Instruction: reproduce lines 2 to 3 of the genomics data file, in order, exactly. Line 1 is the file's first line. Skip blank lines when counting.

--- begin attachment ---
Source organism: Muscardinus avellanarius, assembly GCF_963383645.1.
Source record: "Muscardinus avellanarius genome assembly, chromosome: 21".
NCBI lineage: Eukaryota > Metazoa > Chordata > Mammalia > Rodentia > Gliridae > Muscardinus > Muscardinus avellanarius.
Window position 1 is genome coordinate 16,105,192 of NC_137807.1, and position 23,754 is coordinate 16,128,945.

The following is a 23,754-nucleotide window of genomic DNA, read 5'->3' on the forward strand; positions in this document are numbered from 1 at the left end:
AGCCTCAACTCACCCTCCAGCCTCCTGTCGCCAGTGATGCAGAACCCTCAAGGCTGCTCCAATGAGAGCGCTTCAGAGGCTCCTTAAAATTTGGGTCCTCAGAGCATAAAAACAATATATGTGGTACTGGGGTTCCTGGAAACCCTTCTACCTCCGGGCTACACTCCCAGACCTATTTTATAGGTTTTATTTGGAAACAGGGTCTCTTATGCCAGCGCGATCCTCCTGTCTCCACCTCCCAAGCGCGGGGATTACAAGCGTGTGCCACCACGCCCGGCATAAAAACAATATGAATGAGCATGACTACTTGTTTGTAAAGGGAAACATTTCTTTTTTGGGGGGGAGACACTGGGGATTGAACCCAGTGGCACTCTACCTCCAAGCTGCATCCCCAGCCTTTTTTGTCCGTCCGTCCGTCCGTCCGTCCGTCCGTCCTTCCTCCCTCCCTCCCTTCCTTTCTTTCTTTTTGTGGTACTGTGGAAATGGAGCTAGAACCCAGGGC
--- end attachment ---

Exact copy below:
Source record: "Muscardinus avellanarius genome assembly, chromosome: 21".
NCBI lineage: Eukaryota > Metazoa > Chordata > Mammalia > Rodentia > Gliridae > Muscardinus > Muscardinus avellanarius.